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Remember those boxes of dry fruits that surface during Diwali? And in them that crunchy, slender, innocuous dry fruit known as the chilgoza or pine nut? Ever wondered where they come from? This week, I happened to meet Devi Gyan Negi, a farmer who harvests those delicious pine nuts from the trees that grow close to his home in the hills of Kinnaur in Himachal Pradesh. Negi has petitioned the National Green Tribunal (NGT) in Delhi, urging it to stop a slew of dams coming up on the Sutlej river, which will submerge his only source of livelihood. For this, every other week, he undertakes an arduous journey from his village that is at 10,000 ft up in the Himalayas down to the dusty plains of Delhi in the hope of redressal.

India’s pine nut industry is confined to a tiny portion in Kinnaur. Chilgoza is one of the most important cash crops for the people here. In the past, the Himachal Pradesh forest department had tried artificial regeneration of pine nuts by raising its seedlings in nurseries, but the results were poor; that’s why saving the trees that grow in the wild is important if this source of livelihood is to continue.

Pinus gerardiana, known as chilgoza, is a pine that is native to the north-western Himalayas from Afghanistan and Pakistan to India, growing at elevations between 1,800 metres and 3,350 metres. In India, it is only found in Kinnaur. Not just the beloved pine, hundreds of trees like deodar and dhoop will be felled for the dams being constructed to generate electricity.

What Negi doesn’t know is that his home state is giving a big push to the hydropower industry and its impact will be not just on the pine trees, but the entire ecology of the region. With that, Himachal Pradesh could well be the next Uttarakhand. The neighbouring hill state was witness to a sort of Himalayan tsunami due to heavy rainfall in 2012; it was the hundreds of dams under construction in Uttarakhand that were believed to have exacerbated the damage to life and property. Despite this, Himachal Pradesh is pushing for hydropower, according to SANDRP (South Asia Network on Dams, Rivers and People), with rivers like Ravi, Sutlej, Chenab, Beas and Yamuna being heavily dammed.

On the Sutlej, nine major hydel projects of 7,623 megawatts (MW) are already running along its 320km stretch, with about 21 more proposed. The same is the case with the Ravi, where about 30 projects are proposed to be built or are already functional. Each of the dams have left a massive footprint on the environment from the submergence of forests to diversion of rivers and heavy siltation.

In the controversial Luhri project on the Sutlej, for example, the diversion of water into a 38km tunnel has meant the absence of free flowing river in one stretch for almost 50km. That essentially means villages 50km downstream of the project will not have access to its water like they used to, factors never taken into consideration while preparing environmental impact assessment (EIA) reports.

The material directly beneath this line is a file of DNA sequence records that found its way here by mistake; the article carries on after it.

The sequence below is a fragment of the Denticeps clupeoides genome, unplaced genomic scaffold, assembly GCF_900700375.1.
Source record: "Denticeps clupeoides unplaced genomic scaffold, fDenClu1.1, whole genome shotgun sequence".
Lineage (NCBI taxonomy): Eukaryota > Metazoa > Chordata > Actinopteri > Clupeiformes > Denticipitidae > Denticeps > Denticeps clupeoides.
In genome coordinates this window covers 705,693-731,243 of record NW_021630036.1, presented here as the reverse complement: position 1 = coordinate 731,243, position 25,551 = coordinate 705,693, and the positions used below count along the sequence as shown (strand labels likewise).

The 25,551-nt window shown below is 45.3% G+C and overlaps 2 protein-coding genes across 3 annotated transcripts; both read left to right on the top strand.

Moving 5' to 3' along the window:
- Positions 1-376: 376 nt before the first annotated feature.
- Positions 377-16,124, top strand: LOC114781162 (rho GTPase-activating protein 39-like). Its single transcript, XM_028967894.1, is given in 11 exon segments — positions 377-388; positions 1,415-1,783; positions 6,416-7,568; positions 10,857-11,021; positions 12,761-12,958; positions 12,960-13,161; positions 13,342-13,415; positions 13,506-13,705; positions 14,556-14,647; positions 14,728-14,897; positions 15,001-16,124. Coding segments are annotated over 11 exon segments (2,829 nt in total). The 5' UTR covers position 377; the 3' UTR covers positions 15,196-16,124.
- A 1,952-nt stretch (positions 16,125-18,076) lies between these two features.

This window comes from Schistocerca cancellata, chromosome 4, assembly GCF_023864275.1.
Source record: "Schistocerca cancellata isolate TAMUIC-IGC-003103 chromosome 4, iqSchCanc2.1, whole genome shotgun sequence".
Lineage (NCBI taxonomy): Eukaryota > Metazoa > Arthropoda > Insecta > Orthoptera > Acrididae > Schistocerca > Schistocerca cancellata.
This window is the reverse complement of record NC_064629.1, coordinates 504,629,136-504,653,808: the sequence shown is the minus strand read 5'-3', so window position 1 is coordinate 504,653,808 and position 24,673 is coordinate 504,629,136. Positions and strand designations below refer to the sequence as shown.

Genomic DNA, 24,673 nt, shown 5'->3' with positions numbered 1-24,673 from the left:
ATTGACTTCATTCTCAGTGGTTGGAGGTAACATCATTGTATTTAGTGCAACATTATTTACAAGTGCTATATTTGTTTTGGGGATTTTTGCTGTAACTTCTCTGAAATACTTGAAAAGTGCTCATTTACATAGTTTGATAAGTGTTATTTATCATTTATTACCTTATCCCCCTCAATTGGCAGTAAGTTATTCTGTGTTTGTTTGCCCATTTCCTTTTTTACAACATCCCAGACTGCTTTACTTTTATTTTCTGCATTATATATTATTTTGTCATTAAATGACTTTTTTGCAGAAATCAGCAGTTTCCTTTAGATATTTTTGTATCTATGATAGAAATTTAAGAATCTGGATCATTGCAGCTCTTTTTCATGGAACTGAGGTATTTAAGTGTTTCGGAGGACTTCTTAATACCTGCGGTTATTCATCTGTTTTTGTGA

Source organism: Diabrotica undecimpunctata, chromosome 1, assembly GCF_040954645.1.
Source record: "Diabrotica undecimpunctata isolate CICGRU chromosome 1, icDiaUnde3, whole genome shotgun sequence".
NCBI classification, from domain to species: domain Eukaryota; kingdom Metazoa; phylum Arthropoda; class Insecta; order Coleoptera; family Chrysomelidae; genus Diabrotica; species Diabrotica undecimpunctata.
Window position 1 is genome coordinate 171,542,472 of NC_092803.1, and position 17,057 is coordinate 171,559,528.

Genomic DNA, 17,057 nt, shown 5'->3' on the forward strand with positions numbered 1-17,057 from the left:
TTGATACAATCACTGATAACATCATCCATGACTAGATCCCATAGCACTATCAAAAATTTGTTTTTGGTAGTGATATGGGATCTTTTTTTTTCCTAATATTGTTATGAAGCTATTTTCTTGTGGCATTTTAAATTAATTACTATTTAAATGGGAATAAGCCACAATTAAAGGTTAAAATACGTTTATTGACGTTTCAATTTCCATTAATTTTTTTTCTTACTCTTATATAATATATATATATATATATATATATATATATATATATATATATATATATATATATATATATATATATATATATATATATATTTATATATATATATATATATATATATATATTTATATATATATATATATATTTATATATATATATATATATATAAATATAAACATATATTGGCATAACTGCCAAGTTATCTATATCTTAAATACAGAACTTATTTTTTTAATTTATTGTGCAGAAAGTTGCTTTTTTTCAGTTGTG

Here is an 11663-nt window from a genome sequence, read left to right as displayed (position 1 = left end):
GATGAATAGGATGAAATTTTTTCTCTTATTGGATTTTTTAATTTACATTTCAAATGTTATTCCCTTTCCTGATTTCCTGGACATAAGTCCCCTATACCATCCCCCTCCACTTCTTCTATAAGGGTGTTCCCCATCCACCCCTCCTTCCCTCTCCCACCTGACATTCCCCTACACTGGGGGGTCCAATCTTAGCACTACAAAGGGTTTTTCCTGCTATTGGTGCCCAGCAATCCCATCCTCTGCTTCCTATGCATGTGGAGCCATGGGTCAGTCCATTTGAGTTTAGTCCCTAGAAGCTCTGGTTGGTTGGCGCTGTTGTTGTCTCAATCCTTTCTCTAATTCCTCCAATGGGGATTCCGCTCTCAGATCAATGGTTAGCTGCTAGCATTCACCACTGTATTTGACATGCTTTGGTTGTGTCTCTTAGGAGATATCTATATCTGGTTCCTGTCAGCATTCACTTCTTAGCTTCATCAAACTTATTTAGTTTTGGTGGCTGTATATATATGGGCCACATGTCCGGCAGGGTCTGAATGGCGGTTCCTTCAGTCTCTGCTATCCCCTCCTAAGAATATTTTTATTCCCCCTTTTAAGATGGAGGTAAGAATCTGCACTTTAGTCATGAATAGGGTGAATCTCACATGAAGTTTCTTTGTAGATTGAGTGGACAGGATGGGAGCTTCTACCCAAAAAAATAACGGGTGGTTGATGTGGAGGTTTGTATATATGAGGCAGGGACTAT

The 130MW Kashang hydro project being developed by the Himachal Pradesh Power Corp. Ltd will impact not just Negi and his village, but submerge 119 hectares of prime forest in a region that has already seen much deforestation in the last 10 years.

Ritwick Dutta, an environment lawyer who is fighting on behalf of Negi and his village in NGT, found a string of violations and errors in the EIA report and process. For instance, he alleges that wildlife sanctuary Lippa Asrang exists at a distance of 1.5km and yet no permission was taken from the National Board for Wildlife despite the fact that environmental clearance granted to the project clearly mentions the need for obtaining this permission. Further, the forest advisory committee in 2010, while considering the project for clearance, had asked for information on the impact on aquatic flora and fauna, a seasonal river flow plan and details of muck disposal. Oddly enough, in the next meeting of the committee in 2011, the project was cleared without any of these details being provided. Furthermore, the Lippa village council had passed a resolution objecting to the dam and yet this was not considered even though the in-principle approval requires the consent of the people under the forest rights law of 2006.

Besides livelihoods of local people, the dams will have an unprecedented impact on local biodiversity. The area has more than 200 aromatic and medicinal plants, of which 70 are rare or threatened. Biologists working in the region have noted that the vegetation in this part of Kinnaur is slow growing and extremely sensitive to any interference. The Kashang project will submerge 119 hectares of forest, but cleverly, the project proponents have applied for forest clearance in three stages so as to present the case that only small pockets of forest are being cut down. The cumulative impact of seven dams coming up has not been considered.

Already, incidents of landslides, heavy siltation and drying up of local water sources are on the rise with the ongoing construction. Perhaps it’s time to ask the water resources minister, Uma Bharti, whether only the Ganga is worth saving. What of other rivers like the Ravi, Beas or Sutlej that are being heavily dammed? Will she turn her attention to these rivers as well? As for Negi, he can only hope the 2012 tragedy of Uttarakhand doesn’t befall his state.

Bahar Dutt is environment editor, NewsX TV station, and author of the book Green Wars: Dispatches from a Vanishing World.

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